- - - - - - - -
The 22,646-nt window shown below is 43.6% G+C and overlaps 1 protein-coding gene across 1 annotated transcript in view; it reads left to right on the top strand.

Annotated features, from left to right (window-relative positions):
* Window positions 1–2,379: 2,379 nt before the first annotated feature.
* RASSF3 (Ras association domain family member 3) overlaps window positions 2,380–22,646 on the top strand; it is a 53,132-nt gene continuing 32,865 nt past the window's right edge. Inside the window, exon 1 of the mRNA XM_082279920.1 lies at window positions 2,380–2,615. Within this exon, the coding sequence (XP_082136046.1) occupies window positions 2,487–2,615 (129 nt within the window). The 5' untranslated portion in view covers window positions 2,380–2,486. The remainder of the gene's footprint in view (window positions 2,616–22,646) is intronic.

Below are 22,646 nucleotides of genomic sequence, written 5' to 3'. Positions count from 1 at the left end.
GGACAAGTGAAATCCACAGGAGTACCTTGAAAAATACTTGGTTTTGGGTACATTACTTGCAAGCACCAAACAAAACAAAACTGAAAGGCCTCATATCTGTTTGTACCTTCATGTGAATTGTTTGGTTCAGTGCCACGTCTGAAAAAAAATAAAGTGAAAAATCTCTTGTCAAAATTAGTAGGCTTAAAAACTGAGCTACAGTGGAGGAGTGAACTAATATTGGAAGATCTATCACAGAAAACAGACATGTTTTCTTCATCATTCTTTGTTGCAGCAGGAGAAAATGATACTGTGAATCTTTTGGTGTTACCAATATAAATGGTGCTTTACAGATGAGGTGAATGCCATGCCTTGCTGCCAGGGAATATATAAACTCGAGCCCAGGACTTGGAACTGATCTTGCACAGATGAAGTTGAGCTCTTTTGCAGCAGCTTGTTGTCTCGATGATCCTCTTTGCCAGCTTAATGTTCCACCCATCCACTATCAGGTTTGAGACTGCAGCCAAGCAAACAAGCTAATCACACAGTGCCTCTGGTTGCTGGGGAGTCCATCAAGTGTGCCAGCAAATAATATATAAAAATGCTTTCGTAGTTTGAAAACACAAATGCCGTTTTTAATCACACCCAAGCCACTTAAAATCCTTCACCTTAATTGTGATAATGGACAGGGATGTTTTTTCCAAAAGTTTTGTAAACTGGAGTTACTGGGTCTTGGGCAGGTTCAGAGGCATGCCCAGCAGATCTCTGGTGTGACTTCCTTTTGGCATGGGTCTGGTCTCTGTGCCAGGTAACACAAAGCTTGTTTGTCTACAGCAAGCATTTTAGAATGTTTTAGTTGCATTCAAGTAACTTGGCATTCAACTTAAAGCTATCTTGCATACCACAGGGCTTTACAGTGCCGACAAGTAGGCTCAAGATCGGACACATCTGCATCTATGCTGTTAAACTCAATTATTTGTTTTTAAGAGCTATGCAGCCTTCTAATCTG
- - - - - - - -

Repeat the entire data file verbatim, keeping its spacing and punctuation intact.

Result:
The 22,646-nt window shown below is 43.6% G+C and overlaps 1 protein-coding gene across 1 annotated transcript in view; it reads left to right on the top strand.

Annotated features, from left to right (window-relative positions):
* Window positions 1–2,379: 2,379 nt before the first annotated feature.
* RASSF3 (Ras association domain family member 3) overlaps window positions 2,380–22,646 on the top strand; it is a 53,132-nt gene continuing 32,865 nt past the window's right edge. Inside the window, exon 1 of the mRNA XM_082279920.1 lies at window positions 2,380–2,615. Within this exon, the coding sequence (XP_082136046.1) occupies window positions 2,487–2,615 (129 nt within the window). The 5' untranslated portion in view covers window positions 2,380–2,486. The remainder of the gene's footprint in view (window positions 2,616–22,646) is intronic.

Below are 22,646 nucleotides of genomic sequence, written 5' to 3'. Positions count from 1 at the left end.
GGACAAGTGAAATCCACAGGAGTACCTTGAAAAATACTTGGTTTTGGGTACATTACTTGCAAGCACCAAACAAAACAAAACTGAAAGGCCTCATATCTGTTTGTACCTTCATGTGAATTGTTTGGTTCAGTGCCACGTCTGAAAAAAAATAAAGTGAAAAATCTCTTGTCAAAATTAGTAGGCTTAAAAACTGAGCTACAGTGGAGGAGTGAACTAATATTGGAAGATCTATCACAGAAAACAGACATGTTTTCTTCATCATTCTTTGTTGCAGCAGGAGAAAATGATACTGTGAATCTTTTGGTGTTACCAATATAAATGGTGCTTTACAGATGAGGTGAATGCCATGCCTTGCTGCCAGGGAATATATAAACTCGAGCCCAGGACTTGGAACTGATCTTGCACAGATGAAGTTGAGCTCTTTTGCAGCAGCTTGTTGTCTCGATGATCCTCTTTGCCAGCTTAATGTTCCACCCATCCACTATCAGGTTTGAGACTGCAGCCAAGCAAACAAGCTAATCACACAGTGCCTCTGGTTGCTGGGGAGTCCATCAAGTGTGCCAGCAAATAATATATAAAAATGCTTTCGTAGTTTGAAAACACAAATGCCGTTTTTAATCACACCCAAGCCACTTAAAATCCTTCACCTTAATTGTGATAATGGACAGGGATGTTTTTTCCAAAAGTTTTGTAAACTGGAGTTACTGGGTCTTGGGCAGGTTCAGAGGCATGCCCAGCAGATCTCTGGTGTGACTTCCTTTTGGCATGGGTCTGGTCTCTGTGCCAGGTAACACAAAGCTTGTTTGTCTACAGCAAGCATTTTAGAATGTTTTAGTTGCATTCAAGTAACTTGGCATTCAACTTAAAGCTATCTTGCATACCACAGGGCTTTACAGTGCCGACAAGTAGGCTCAAGATCGGACACATCTGCATCTATGCTGTTAAACTCAATTATTTGTTTTTAAGAGCTATGCAGCCTTCTAATCTG